TAMPA, Fla. — The man ultimately responsible for Aaron Judge’s return to the Yankees, the one who bestowed the third-largest contract in baseball history upon the outfielder in December, pondered for a half-second what Judge’s encore to his historic 2022 season might look like.

“I think great things,” Yankees managing general partner Hal Steinbrenner told Newsday toward the end of spring training during a wide-ranging interview. “Because if you think about that he did what he did [in 2022] — and I’m not just talking about the 61 and Yankees history — with a looming free agency there, that he was still able to do what he did is incredible.”

Judge, as just about every Yankees fan can recite by heart as part of his burgeoning legend, turned down a $213.5 million extension offer just before the 2022 regular season. Then, as Steinbrenner referenced, he embarked on a historic season. He hit 62 home runs — breaking Roger Maris’ American League record of 61 set 61 years earlier in 1961 — and captured AL MVP honors in a landslide over Angels two-way phenom Shohei Ohtani.

Many a player in many a sport have crumbled under the pressure of a walk year that precedes free agency.

Instead, Judge nearly won the AL Triple Crown, hitting .311 with 131 RBIs, a .425 on-base percentage and a 1.111 OPS (he led MLB in the latter three categories, among others, tying the Mets’ Pete Alonso for the RBI title).

“I mean, that’s off the table now,” Steinbrenner said of walk-year pressure. “He’s broke the record, that’s off the table. So, and I think I was talking to [Aaron] Boone about this a few weeks ago, I think he may just have another incredible year. I really do.”

Dating to his AL Rookie of the Year season in 2017, when he hit a then-rookie-record 52 homers, Judge has publicly shooed away superlatives about his game and overall performance.

He can rack up the “it’s-all-about-the-team-and-individual-numbers-don’t-matter” cliches with the best of them, but, according to those behind the scenes with the Yankees, he means it 100%. If he’s ever uttered anything approaching a me-first or at-least-I-got-mine sentence, Yankees teammates, coaches, clubhouse staff, etc. have yet to hear it.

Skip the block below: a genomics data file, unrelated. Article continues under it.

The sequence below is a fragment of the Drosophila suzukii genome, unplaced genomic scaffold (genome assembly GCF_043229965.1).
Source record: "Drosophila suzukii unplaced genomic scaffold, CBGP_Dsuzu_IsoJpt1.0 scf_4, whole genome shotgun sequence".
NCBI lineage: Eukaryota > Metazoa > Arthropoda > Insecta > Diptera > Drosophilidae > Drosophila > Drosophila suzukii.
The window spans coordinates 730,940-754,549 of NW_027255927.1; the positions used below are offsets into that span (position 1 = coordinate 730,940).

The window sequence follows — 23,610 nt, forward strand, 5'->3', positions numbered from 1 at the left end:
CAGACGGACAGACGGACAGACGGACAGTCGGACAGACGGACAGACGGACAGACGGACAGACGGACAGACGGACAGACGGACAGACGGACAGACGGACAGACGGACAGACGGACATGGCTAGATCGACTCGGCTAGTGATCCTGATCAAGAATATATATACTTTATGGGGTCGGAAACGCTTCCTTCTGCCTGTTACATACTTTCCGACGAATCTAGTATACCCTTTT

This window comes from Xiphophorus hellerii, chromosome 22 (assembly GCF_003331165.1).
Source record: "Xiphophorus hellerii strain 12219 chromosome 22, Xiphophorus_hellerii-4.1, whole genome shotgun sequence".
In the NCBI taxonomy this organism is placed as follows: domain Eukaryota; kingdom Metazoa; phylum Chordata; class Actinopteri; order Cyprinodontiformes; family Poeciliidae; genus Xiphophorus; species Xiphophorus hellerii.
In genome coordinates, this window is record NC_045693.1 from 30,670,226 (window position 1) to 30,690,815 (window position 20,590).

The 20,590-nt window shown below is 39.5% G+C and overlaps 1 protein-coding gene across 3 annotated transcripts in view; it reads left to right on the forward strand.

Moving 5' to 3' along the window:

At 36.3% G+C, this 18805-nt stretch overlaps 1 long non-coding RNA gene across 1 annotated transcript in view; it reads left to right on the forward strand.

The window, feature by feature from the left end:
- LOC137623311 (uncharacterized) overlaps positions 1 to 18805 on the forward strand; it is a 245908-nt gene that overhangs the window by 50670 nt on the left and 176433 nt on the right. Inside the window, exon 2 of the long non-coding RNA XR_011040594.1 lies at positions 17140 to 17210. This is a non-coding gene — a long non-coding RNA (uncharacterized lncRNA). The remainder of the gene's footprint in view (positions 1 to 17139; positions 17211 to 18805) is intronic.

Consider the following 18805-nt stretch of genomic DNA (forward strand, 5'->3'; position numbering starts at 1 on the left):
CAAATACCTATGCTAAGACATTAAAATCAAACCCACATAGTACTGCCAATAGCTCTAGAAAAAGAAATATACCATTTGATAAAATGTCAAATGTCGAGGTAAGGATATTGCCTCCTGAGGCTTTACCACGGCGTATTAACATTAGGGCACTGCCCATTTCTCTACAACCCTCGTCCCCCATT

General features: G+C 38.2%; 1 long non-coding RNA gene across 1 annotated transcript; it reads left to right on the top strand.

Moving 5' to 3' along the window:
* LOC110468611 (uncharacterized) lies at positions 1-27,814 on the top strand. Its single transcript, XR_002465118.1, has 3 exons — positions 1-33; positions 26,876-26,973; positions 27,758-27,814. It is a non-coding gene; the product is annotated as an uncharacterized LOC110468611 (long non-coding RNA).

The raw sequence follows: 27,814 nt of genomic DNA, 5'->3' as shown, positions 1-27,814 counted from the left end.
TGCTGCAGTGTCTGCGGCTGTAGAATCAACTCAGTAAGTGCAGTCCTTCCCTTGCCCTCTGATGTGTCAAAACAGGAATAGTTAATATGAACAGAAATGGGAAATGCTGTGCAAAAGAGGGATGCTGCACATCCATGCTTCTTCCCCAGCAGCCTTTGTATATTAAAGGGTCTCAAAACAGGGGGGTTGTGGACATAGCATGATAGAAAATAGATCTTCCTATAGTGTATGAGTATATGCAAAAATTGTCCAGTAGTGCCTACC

But make no mistake: Judge, a serial preparer when it comes to the game, doesn’t lack for confidence, either. Never has.

And that confidence occasionally will come out in public.

“We’ll see,” Judge said with a smile of matching or perhaps even surpassing 62 homers this season. “I don’t really like putting a number on it. I like going out there and trying to control what I can control. But you never know what could happen, so we’ll see about 62.”

If there’s one player in the clubhouse who knows what it’s like to come off the kind of season Judge just had, it’s Giancarlo Stanton.

In 2017, his last year with the Marlins before getting dealt to the Yankees, Stanton hit 59 homers en route to capturing the National League MVP award.

Stanton grinned when asked about the challenges Judge will face in 2023 and his advice regarding the best way to handle it.

“Not try to hit 62,” Stanton said. “Not even worry about it. Have no number set, just put good at-bats together, get the barrel to the ball, and he can be in the ballpark [of 60] again.”

Indeed, with continued health — Judge was able to appear in a career-high 157 games last year, which played a significant role in the season he had — the prevailing feeling around the team is that another monster campaign is not only possible but likely (various injuries, including a right wrist fracture and an oblique strain, limited Judge to 28 games in the 2020 COVID-19-shortened 60-game season, to 102 games in 2019 and to 112 games in 2018).